Williams Arizona FAQs
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Please find below answers to frequently asked questions about Williams, Arizona. If we haven’t addressed your question in our Williams Arizona FAQs below, please contact us through one of the following options:
Frequently Asked Questions
From the Williams and Forest Service Visitor Center go one block south on Route 66, turn left (east) on Route 66 for two miles, go under Highway 40 and go north on Route 64 to the Grand Canyon, a total of 62 miles.
Also, be sure to read our article on How Far is the Grand Canyon from Williams for complete directions from Williams and other nearby areas. In addition, find recommendations for things to do in the region.
From the Williams and Forest Service Visitor Center go north (left) on Grand Canyon Boulevard across the railroad tracks, turn left at the sign for the Grand Canyon Railway. The depot is located adjacent to the railroad tracks, behind the Grand Canyon Railway Hotel.
See one of the seven natural wonders of the world! Based on the time of the year you can:
- Take a shuttle bus to Hermits Rest, where on the way you can stop at eight lookout points of the Grand Canyon
- Go to one or more of the Ranger Programs at the Grand Canyon
- See sunrise and sunset from designated favorite lookout points
- Hike the canyon
- Historic Walking Tour of the town of Williams
- View our list of 66 Things to Do on Route 66 in Williams
- Four lakes for fishing or picnicking
- Hiking on Forest Service trails
- Golfing at Elephant Rocks Golf Course
- Skiing at Elk Ridge Ski area in the winter and tubing all year round
- Cross country skiing in the winter
- Restaurants and shopping within the town of Williams
Yes! For those wishing to connect with nature, the area offers some fantastic campsites with full facilities so you can camp and enjoy your trip in this unique town. Please read our extensive guide on Camping in Williams Arizona: Campsites & Lakes Nearby
There are four lakes in the Kaibab National Forest in the Williams area:
We also have dispersed camping available in the Kaibab National Forest and private campgrounds within Williams are also available. Already in town? Be sure to stop by the Williams Visitor Center for more information. View our list of sure-fire adventure vacation ideas in our Outdoor Adventures in Williams guide.
Yes! For RV travelers seeking RV Park camping facilities (and tent sites), there are a number of full-service (full hookup) RV parks in Williams with a number of other facilities (laundry room, hot tubs) – with space available for big rigs.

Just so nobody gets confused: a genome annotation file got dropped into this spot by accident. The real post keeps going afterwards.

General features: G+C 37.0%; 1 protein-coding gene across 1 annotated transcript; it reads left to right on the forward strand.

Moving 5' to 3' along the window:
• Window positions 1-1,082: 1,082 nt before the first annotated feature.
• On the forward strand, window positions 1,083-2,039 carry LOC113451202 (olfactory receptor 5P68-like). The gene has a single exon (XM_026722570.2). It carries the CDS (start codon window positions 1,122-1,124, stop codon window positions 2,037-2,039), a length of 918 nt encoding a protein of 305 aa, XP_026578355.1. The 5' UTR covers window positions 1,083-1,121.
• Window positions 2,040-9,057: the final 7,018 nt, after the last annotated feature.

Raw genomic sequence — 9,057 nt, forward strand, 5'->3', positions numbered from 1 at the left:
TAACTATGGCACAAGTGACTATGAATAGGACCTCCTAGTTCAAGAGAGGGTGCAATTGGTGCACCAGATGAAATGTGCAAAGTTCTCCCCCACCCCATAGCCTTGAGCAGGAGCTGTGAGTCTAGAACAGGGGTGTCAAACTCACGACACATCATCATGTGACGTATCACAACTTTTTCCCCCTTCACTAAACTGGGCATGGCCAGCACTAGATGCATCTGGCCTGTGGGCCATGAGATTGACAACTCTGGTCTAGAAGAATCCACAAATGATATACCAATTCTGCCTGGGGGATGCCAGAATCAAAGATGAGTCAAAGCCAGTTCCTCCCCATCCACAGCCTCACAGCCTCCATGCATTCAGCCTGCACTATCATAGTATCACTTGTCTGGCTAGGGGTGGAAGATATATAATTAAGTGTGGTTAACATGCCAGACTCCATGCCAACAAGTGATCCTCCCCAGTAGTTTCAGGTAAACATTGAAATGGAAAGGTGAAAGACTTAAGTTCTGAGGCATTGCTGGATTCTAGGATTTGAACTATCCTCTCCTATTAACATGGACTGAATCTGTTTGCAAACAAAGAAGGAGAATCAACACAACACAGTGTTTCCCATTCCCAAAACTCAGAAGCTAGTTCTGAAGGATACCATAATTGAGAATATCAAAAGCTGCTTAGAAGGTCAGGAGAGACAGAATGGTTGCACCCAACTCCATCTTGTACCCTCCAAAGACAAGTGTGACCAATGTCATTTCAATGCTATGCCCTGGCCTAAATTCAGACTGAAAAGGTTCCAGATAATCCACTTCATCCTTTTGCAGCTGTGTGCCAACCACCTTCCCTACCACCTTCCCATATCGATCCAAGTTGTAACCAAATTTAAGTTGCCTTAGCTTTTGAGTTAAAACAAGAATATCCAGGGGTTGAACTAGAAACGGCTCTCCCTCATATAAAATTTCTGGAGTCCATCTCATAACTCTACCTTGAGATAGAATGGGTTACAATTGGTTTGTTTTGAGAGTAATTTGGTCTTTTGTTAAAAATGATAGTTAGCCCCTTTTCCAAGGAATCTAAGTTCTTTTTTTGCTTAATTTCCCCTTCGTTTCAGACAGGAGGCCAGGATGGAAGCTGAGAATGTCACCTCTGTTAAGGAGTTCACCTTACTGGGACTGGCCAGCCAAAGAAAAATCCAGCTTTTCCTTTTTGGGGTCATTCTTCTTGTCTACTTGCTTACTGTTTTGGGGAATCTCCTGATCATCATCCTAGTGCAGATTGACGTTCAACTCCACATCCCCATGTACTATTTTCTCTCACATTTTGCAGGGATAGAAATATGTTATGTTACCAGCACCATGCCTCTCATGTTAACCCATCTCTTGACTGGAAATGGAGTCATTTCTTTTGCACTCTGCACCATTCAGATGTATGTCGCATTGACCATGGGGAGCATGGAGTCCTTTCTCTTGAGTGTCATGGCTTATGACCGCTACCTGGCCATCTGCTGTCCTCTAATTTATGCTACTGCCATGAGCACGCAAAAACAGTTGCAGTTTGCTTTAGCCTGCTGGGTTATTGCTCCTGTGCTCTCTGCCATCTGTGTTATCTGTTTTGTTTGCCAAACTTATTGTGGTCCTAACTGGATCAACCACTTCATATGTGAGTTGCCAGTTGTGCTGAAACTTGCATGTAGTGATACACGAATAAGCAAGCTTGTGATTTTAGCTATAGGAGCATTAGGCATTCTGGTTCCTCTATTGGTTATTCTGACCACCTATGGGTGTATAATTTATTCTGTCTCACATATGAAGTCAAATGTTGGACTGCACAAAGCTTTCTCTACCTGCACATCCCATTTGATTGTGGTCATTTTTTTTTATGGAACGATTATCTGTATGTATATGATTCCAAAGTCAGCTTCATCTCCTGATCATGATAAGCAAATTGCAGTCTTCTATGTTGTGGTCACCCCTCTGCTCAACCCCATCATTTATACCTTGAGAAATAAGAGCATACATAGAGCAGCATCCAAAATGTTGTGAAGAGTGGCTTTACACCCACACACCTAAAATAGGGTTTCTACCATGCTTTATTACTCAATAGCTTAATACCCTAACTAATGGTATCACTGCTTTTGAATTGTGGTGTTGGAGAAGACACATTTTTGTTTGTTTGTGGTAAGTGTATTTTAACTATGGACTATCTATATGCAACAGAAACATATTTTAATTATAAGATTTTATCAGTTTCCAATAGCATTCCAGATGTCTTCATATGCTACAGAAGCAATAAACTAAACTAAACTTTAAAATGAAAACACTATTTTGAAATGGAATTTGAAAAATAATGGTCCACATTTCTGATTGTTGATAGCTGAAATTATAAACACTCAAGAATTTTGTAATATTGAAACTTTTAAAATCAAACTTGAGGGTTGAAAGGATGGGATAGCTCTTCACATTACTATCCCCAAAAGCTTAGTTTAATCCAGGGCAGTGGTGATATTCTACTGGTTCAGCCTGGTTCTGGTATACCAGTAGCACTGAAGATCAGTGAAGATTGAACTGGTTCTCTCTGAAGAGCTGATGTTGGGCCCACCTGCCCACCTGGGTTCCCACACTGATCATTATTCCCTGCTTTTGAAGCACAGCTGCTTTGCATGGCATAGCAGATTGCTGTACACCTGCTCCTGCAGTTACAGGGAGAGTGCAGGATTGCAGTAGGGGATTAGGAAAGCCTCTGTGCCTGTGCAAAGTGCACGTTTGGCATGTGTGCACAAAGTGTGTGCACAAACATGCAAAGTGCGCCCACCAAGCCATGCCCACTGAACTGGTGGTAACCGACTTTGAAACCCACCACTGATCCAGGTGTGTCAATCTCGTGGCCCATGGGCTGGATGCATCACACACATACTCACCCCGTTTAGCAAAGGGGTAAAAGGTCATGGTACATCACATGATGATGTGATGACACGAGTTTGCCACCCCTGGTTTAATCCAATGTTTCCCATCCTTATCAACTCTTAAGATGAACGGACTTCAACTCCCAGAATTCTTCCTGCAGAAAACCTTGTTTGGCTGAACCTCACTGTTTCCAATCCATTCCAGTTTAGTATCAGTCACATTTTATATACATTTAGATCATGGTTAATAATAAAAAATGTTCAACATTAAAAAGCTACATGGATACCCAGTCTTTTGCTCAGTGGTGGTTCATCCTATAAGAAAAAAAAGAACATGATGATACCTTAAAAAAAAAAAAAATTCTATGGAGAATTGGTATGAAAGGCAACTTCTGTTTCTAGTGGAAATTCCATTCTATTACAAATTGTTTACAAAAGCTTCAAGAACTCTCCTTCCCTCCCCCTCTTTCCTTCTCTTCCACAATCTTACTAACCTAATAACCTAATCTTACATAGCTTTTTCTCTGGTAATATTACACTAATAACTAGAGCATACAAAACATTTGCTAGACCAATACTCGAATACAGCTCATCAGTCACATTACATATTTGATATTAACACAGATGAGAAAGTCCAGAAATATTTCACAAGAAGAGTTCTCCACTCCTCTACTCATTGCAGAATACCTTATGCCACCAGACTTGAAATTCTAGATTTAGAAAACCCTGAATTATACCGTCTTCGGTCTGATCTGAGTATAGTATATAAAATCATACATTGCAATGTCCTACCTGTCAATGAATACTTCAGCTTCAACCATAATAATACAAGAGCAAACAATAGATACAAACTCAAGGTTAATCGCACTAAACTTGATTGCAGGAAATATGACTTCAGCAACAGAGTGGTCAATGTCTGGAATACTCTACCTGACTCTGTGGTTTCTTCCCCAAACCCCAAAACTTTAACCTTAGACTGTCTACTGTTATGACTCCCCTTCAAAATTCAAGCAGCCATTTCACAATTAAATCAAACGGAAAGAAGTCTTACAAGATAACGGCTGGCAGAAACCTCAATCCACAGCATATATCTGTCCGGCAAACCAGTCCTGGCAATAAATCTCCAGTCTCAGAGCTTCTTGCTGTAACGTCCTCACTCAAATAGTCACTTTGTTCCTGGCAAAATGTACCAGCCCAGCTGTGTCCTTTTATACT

Yes, you can buy various types of passes at the Williams and Forest Service Visitor Center.
- 1-7 Day pass for a carload – $35.00* (US Dollars)
- Yearly pass for all National Parks – $80.00* (US Dollars)
- Senior Pass – $10.00* ( for American citizens, 62 years and older)
*Please visit the National Park Service website for more pass options and the latest pricing.
Yes, you need a fishing license to fish in the Kaibab National Forest area. Children, fourteen and over are required to have a fishing license. You can obtain a fishing license currently at the Outdoor Store in Williams.
Are you ready to hit the slopes or want to play in the snow? Then Williams has several options for our snow-loving guests:
- Elk Ridge Ski Area is available for downhill skiing and tubing
- Cross country skiing can be done at Sevier Flat, Barney Flat and Spring Valley Cross Country Trail
- Oak Hill Snow Play area – free sledding (soft sleds or inner tubes only)
- Enjoy snow tubing at Canyon Coaster Adventure Park
We also have fishing at Santa Fe Dam. Be sure to stop by the Williams Visitor Center for more information.
Yes, we have several areas where new homes are available: Highland Meadows, Highland Meadows North, Escalante and various areas within the Williams city limits. (See local realtors for additional information)
The altitude is 6,780 feet at the Williams and Forest Service Visitor Center. For more information about Williams, Arizona be sure to stop by the Williams and Forest Service Visitor Center.
Williams, Arizona may be known for Route 66 and the Gateway to the Grand Canyon, but where did its name come from? Founded in 1882, Williams was named for Bill Williams Mountain, the volcanic peak that rises above it. Read the full story of how Williams Got its Name here.